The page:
Camp Out (language)
andrekar at NCIDC.ORG
Tue Oct 21 16:37:10 UTC 2003
Campers learn about their tribal language
They also created a CD that will allow the tribes to share what the youths
learned with other young people.
By Jessica Delos Reyes of the Union-Bulletin Monday, October 20, 2003
MISSION - "We're to always teach our children, so they will know our Indian
"Taa minwa na sapskiwata naami miyanishma Kupa shugwata naami tananawit."
The program opens with this song and images of children in regalia
projected onto a screen. Children point at their images and giggle as they
snack on pizza and cake. Few are aware they created a tool for future
generations to learn the Imatalam (Umatilla) language, one spoken by only
about 17 people.
Nine of the original 12 elementary school campers of the Flash Story Camp
were honored during a reception Friday at the Tamastslikt Cultural
Institute. The campers devoted three hours a day, Monday through Thursday
this summer to learning their language.
With Flash software, they also produced "Coyote Chef," a program with
language games and each camper's rendition of the story of "Spilyay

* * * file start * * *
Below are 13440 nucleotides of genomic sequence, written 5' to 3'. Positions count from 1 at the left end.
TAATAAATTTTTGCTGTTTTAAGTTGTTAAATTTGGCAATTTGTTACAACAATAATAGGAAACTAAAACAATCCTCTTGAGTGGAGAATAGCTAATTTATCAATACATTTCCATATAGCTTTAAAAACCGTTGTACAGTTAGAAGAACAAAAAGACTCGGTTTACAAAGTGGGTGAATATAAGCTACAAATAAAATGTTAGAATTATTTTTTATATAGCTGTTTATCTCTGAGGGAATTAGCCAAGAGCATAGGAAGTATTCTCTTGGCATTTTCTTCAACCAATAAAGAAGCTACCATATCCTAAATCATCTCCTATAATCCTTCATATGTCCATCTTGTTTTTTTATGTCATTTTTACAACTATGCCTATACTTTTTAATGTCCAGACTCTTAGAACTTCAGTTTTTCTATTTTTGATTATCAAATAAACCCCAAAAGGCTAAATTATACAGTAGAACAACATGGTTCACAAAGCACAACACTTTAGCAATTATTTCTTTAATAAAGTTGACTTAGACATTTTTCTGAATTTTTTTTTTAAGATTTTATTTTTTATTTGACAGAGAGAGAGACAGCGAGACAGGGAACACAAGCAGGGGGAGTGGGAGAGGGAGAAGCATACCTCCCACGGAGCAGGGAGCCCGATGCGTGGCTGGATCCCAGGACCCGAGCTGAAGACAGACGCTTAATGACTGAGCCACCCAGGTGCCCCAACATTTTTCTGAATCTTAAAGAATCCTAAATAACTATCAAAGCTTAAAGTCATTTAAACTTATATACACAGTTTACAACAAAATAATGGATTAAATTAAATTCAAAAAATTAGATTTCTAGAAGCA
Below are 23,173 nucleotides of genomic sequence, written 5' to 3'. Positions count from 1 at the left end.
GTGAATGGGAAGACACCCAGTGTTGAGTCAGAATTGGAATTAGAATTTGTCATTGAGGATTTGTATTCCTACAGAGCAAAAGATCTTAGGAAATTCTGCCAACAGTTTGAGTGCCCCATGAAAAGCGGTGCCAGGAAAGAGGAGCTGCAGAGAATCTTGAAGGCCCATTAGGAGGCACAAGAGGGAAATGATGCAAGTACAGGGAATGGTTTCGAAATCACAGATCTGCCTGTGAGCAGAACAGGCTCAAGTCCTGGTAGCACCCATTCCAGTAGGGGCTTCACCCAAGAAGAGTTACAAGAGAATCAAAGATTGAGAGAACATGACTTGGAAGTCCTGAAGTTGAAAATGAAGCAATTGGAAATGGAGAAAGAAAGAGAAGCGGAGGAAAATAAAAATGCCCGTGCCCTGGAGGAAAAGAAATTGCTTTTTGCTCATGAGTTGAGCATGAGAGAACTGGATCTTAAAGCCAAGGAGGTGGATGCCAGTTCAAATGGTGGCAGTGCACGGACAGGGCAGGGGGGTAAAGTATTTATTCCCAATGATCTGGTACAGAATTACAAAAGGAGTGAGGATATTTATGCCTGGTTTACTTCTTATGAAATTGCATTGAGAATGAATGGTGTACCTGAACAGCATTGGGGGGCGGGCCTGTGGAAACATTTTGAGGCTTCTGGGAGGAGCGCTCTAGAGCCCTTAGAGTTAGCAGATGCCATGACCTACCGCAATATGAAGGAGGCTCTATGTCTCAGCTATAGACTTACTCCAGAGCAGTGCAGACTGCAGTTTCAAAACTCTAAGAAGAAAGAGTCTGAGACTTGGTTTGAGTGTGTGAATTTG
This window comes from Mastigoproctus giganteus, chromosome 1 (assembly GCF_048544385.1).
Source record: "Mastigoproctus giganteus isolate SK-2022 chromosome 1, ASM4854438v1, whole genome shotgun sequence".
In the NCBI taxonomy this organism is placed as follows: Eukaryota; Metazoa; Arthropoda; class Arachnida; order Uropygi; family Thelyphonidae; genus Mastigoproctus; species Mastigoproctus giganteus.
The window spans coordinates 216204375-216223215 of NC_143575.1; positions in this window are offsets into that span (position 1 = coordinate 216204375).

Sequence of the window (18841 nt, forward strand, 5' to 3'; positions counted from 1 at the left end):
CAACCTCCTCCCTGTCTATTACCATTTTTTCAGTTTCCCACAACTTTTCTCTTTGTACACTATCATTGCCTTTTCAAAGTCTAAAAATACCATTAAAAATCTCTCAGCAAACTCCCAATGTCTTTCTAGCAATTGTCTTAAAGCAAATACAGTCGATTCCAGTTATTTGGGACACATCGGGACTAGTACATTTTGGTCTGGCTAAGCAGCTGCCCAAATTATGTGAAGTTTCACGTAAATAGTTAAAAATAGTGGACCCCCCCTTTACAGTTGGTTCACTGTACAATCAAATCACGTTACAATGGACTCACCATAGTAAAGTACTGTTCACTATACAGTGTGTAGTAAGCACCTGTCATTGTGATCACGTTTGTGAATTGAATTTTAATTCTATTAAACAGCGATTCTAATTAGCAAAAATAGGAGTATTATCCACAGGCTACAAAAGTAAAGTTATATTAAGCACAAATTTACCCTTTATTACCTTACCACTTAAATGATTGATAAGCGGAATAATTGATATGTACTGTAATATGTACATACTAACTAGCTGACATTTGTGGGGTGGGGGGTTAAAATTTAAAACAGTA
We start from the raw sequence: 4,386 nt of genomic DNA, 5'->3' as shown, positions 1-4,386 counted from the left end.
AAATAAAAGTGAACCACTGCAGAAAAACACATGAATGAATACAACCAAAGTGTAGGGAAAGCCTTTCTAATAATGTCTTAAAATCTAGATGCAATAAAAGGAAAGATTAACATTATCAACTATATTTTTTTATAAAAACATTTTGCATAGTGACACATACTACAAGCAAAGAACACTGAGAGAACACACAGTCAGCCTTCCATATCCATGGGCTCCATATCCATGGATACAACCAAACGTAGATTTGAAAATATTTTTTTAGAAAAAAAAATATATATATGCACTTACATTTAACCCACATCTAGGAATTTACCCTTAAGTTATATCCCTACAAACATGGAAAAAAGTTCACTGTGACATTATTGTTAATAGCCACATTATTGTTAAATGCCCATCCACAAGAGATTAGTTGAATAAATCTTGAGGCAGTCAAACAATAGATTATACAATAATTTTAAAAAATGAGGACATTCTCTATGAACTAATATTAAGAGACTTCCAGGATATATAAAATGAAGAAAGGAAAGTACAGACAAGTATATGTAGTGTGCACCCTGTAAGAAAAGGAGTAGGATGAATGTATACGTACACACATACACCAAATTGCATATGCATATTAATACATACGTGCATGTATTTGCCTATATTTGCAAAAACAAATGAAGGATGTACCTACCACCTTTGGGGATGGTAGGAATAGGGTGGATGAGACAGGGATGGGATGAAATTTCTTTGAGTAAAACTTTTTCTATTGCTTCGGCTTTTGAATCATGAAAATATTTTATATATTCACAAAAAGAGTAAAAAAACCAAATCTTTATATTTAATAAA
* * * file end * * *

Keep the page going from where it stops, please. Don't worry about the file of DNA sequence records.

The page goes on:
Kuukithla," as told to them by instructor Thomas Morning Owl. Spilyay
(Coyote) tricks the Squirrel people into cooking themselves for his meal.
Flash is an interactive multimedia program campers used to mix animation
The program was made possible through a $20,000 grant from First Nations
Development in collaboration with Tamastslikt's Language Enhancement
Program and Education Department, and the Confederated Tribes of the
Umatilla Indian Reservation.
The Flash Story Camp was modeled after the elementary school language
program by the Tulalip tribe in Marysville, Wash. Students there used
technology to learn the Lushootseed language from instructor David Cort.
Prior to Tamastslikt's camp, Cort conducted a one-week Flash training for
"Students of this age are capable of picking up a second language very
readily," Cort said in a news release. "It's their nature to understand
technology in a heartbeat."
Mildred Quaempts, language coordinator for Tamastslikt and one of the camp
instructors, said most of the students had never really been exposed to
their native language. She estimated 50 people still speak the three
languages of the Confederated Tribes: Imatalam (Umatilla), Walla Walla and
Nez Perce, spoken by Cayuse native speakers.
Camp instructor Tessie Williams said the CDs will be distributed to area
tribal governments and schools.
More information about the Endangered-languages-l